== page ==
Last Tuesday night I caught a really brilliant documentary on BB1 called ‘Life After Suicide’, it looked at how people coped after losing a loved one to suicide. It was really poignant and did a wonderful job at lifting the lid on suicide and grief.
One thing that was discussed was the level of guilt felt by people who worked in the mental health profession when friends, colleagues or loved ones took their own lives. I write a blog on mental health, but I still missed the signs when someone I cared about was thinking about ending their own life. After B died I really questioned myself and whether I wanted to continue writing this blog. I felt like a complete failure.
When you spend a good deal fo your time and effort on writing about and exploring mental health yet fail to notice when someone you know is in distress it makes you feel extremely guilty. I was so convinced that I’d be able to help anyone who needed it, that I’d spot it a mile off… and I didn’t.
Another problem that was explored was the fear of ‘normalising’ suicide by talking about it. I think it’s a very difficult and dangerous line to walk; on one hand we want to be open and honest about how a friend or family member has died- but we don’t want to put ideas into people’s heads. That’s why media reporting on suicide is so closely governed. This kind of thing can lead to copy-cat behaviour.
Dealing with any death is hard, but suicide has such a stigma attached to it. It makes me so angry sometimes, it almost feels like you’re not allowed to grieve for someone who has taken their own life. It feels like the world is carrying on and you can’t breathe. People don’t want to talk about it, because it scares and confuses them; so they don’t talk. They pretend that everything is still normal, when it’s not.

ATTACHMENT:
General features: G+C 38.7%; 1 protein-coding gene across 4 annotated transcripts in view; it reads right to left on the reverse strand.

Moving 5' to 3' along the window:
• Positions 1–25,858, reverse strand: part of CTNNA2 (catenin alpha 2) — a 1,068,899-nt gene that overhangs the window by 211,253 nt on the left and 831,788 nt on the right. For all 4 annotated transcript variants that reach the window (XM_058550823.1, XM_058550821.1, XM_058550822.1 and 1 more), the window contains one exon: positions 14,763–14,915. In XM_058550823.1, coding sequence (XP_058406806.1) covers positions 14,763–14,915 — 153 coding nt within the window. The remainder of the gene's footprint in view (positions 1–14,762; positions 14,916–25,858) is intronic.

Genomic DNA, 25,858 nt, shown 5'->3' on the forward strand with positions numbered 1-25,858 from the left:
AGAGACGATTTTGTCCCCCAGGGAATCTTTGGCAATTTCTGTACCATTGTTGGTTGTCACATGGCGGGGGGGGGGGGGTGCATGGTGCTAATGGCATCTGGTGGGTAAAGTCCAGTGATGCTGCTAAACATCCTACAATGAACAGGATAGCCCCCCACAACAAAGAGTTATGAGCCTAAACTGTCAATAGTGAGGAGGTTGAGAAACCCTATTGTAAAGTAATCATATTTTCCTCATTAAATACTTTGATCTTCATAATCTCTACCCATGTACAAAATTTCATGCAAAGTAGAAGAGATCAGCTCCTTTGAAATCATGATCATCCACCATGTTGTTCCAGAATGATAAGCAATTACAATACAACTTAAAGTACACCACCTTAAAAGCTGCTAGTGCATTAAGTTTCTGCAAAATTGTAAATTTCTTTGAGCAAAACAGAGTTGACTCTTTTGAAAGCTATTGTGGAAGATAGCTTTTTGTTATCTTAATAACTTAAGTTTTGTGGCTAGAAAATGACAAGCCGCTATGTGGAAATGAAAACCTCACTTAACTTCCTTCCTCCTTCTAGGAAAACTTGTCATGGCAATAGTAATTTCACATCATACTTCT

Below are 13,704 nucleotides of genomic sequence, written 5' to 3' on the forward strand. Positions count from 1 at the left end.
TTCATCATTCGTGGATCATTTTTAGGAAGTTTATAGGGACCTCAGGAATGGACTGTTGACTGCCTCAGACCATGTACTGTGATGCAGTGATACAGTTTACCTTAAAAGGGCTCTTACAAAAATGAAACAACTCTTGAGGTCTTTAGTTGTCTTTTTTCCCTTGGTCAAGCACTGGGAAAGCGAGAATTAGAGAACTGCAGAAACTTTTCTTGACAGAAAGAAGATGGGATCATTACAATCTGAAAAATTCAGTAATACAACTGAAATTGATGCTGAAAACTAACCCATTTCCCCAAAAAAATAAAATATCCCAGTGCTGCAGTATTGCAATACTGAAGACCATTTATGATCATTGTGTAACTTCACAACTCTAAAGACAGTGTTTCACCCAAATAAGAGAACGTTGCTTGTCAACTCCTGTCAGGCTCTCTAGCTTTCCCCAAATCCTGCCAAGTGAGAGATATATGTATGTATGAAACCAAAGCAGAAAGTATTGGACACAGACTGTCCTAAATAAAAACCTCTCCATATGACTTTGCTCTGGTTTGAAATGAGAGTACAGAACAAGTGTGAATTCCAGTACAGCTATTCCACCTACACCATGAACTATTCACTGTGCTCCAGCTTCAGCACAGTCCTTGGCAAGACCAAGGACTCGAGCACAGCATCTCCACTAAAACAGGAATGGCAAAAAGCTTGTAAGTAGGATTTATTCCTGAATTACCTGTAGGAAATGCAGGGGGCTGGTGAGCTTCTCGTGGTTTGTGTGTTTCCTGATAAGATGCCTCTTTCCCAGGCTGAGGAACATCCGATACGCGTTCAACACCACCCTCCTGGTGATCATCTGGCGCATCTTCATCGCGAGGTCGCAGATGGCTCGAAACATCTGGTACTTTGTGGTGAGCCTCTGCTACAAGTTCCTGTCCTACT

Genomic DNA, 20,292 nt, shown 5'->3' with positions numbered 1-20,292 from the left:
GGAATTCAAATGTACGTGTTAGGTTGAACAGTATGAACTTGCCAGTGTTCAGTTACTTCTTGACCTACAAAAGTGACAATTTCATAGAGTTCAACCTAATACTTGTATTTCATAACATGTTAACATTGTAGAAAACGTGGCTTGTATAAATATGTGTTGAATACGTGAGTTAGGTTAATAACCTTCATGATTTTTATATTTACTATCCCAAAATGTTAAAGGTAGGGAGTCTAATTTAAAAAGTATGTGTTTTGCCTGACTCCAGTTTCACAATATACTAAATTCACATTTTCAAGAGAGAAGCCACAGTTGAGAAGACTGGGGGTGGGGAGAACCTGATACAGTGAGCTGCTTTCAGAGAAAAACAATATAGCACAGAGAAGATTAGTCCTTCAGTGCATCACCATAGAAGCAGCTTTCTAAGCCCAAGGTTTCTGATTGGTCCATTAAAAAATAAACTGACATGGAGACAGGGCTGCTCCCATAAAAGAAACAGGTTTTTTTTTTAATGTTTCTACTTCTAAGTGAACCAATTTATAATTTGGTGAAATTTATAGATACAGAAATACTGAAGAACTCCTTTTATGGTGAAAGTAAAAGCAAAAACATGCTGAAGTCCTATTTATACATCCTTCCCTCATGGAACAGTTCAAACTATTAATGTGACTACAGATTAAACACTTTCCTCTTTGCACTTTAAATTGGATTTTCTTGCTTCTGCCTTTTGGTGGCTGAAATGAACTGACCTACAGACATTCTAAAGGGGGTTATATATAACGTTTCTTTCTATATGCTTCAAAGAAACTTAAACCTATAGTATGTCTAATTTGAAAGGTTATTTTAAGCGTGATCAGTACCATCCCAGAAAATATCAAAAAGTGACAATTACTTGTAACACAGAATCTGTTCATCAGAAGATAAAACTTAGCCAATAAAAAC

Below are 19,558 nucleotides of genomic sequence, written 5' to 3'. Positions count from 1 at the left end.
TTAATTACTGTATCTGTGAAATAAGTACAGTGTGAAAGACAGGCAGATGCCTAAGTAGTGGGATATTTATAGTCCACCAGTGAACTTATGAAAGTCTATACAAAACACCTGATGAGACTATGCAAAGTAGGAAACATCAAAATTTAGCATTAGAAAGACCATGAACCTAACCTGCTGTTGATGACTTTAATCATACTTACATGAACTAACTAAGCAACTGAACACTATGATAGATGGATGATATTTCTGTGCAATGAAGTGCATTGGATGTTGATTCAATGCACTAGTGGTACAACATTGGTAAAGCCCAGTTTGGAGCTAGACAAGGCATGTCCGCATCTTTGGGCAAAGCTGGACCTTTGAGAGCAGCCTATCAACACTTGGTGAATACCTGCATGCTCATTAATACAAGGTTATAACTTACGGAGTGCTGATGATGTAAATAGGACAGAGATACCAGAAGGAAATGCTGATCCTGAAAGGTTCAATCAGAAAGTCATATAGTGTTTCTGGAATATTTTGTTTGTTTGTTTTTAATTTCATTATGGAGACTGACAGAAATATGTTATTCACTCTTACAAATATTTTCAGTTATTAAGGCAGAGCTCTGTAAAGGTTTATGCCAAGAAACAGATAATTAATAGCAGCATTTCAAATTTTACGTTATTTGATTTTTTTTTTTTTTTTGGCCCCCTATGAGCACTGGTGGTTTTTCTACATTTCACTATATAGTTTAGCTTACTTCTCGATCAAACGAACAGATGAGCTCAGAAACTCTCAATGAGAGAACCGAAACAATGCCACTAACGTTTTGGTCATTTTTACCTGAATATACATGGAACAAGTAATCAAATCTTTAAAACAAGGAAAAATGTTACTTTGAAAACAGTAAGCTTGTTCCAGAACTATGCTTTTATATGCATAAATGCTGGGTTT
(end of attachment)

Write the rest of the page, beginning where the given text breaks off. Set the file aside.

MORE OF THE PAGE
Trying to reconcile the person that you knew, with the person who took their own life, is hard. Sometimes it feels like they must be two separate people, because the person that you knew would never have done that. It’s one of the strangest feelings I’ve ever had.
People who’ve never been suicidal can’t understand what it feels like to say goodbye to loved ones. The pain isn’t numbed, when you know you’re going to kill yourself and you say goodbye to the people that you love you feel the pain of leaving them; but you also feel strongly that they’ll be better off without you, and possibly not even feel much grief at your death. It hurts so much to walk away from your family, knowing you won’t see them again.
Overall I can’t speak highly enough of this documentary. If you get a chance to watch it then please, please do. It’s the sort of thing that we should all be made to watch; suicide and mental illness will touch everyone at some point, it’s important that we try to break down the walls of shame and stigma that surround them.
In that vein, I think it was frustrating that the BBC chose to air this documentary at 10:30pm, when most people had gone to bed; why not put it at the popular 9pm slot? Too delicate? Too unsavoury? Stigma isn’t always obvious, but its frustrating that it even managed to touch something that tried to break it down.
’til next time,